Peter Harkins has been gone an entire year? | Street Jazz

Peter Harkins has been gone an entire year?


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Maybe it’s just me, but the quest for “affordable housing” in Fayetteville - or any city, for that matter - doesn’t stop at buying houses. A lot of folks complain that rents are too high, but their complaints seem to fall on deaf ears.

What are reasonable rents in Fayetteville?

Some are proposing (not at the city council level, sad to say) that if folks are evicted to make room for development, that they shouldn’t have to come up with the dreaded deposit/first month/last month rent on a new place. Or perhaps the folks doing the evicting should come up with some of that money, in order to ease the financial burden?


Willard L. Bratton Jr. had a wonderful letter in the Northwest Arkansas Times today about my friend, Peter Harkins, who wrote for us at the Ozark Gazette. Peter died a year ago this week, and his absence on the letters pages in still keenly felt.

Peter was one of those writers who could write about anything, and his subjects ranged from his experiences writing juvenile detective stories to the O.J. Simpson murder trial.

One of his best pieces was about a veteran character actor, the sort whose name you don’t remember (he played the druggist in It’s a Wonderful Life) but bring life to the parts they play, and strengthen the whole storyline.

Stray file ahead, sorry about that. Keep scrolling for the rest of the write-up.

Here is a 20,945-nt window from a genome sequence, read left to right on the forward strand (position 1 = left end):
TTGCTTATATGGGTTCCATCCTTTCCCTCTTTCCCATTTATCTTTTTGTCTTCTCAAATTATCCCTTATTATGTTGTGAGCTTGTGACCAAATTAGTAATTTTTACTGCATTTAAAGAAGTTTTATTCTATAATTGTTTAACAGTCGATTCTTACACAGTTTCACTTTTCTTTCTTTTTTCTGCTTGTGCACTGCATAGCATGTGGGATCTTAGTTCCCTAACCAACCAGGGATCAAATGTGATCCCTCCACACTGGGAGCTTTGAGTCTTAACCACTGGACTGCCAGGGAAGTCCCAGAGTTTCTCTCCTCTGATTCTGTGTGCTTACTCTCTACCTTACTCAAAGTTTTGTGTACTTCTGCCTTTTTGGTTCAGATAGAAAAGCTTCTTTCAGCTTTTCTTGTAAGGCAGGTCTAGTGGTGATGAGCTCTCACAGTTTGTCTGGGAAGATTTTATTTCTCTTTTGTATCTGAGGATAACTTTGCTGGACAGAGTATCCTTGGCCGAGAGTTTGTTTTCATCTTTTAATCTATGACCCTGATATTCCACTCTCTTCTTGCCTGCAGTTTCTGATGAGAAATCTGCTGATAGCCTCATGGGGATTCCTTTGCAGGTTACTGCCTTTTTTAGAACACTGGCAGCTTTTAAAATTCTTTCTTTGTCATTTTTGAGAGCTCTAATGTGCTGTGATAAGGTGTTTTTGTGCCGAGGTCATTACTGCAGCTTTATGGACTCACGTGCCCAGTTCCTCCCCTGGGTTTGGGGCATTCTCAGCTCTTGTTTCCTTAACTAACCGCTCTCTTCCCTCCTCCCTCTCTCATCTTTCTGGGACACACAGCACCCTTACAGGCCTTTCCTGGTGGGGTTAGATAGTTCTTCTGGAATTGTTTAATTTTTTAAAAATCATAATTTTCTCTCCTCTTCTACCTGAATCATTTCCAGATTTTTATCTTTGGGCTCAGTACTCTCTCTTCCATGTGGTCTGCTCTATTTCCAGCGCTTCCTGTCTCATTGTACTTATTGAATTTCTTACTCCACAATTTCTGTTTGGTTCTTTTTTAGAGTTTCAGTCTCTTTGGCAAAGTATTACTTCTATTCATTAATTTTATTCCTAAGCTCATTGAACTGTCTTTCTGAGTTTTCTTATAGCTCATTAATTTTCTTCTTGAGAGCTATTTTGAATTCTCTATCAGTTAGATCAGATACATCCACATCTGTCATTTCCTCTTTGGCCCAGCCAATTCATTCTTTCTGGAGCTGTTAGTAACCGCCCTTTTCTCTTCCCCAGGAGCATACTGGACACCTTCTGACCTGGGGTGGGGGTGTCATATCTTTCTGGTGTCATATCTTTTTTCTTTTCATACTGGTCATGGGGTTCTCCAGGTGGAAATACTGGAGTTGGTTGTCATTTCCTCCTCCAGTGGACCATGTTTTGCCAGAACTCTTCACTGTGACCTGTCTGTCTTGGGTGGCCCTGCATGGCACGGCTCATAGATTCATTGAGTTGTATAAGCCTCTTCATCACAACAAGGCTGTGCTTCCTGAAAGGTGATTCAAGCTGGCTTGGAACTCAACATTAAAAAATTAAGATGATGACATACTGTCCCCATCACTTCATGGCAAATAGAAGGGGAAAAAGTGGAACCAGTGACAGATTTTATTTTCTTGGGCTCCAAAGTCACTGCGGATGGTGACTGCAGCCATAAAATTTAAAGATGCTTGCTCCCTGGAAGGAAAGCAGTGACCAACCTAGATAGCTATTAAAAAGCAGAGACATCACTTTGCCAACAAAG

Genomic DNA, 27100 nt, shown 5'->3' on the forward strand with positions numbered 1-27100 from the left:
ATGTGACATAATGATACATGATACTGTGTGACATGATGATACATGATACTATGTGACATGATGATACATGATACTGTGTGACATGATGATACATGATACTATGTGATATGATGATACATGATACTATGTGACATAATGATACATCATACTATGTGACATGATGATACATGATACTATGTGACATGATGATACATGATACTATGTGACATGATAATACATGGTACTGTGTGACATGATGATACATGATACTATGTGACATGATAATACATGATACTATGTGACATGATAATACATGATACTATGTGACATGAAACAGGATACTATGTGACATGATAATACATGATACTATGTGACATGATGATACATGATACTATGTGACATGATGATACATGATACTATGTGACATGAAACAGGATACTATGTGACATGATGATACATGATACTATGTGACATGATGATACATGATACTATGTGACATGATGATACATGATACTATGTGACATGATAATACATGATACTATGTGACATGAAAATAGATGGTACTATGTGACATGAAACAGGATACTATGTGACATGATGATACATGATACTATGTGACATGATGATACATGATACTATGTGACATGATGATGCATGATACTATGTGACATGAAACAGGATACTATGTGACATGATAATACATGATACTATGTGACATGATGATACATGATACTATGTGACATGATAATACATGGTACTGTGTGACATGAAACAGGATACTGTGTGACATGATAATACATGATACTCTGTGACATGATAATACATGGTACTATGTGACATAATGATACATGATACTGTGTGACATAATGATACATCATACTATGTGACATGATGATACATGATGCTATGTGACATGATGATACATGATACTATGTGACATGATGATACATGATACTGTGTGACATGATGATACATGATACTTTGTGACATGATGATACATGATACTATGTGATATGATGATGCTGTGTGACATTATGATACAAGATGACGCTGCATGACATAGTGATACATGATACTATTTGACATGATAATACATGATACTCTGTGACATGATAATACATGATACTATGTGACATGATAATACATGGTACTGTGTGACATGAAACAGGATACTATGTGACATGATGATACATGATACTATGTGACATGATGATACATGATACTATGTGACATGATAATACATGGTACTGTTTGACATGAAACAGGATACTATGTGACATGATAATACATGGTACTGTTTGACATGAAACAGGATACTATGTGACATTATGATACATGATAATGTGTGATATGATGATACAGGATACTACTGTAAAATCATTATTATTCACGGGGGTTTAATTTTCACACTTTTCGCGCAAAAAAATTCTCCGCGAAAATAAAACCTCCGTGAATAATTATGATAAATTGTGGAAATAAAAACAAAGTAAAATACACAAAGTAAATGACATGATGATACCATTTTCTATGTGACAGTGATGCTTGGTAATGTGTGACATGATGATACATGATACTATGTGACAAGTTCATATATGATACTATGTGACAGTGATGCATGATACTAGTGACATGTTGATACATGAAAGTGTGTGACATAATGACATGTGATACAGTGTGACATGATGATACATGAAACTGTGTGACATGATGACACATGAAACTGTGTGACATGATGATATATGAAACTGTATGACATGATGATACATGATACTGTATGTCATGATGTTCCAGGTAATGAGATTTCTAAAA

Peter was like that; his writing made whatever publication he was in, whether it was the OG or the Grapevine, a better paper.  His call-in show on Fayetteville Open Channel, when he took calls on anything the audience wanted to talk about, was the inspiration for my own show, so many years ago.


Kind of a clumsy transition here, but what can you do?

And speaking of public access television, on my show next week, we are rerunning an interview with C.A.T. manager Sky Blaylock.  Those interested in public access may learn a lot from the interview. Play times:

Monday - 7pm
Tuesday - noon
Saturday - 6pm


Did you know that C.A.T. offers a free orientation every month, which includes a tour of the station and a brief introduction to just what they offer the public?  For more information, call, 444-3433.

You don’t have to live in Fayetteville to take advantage of this great service.


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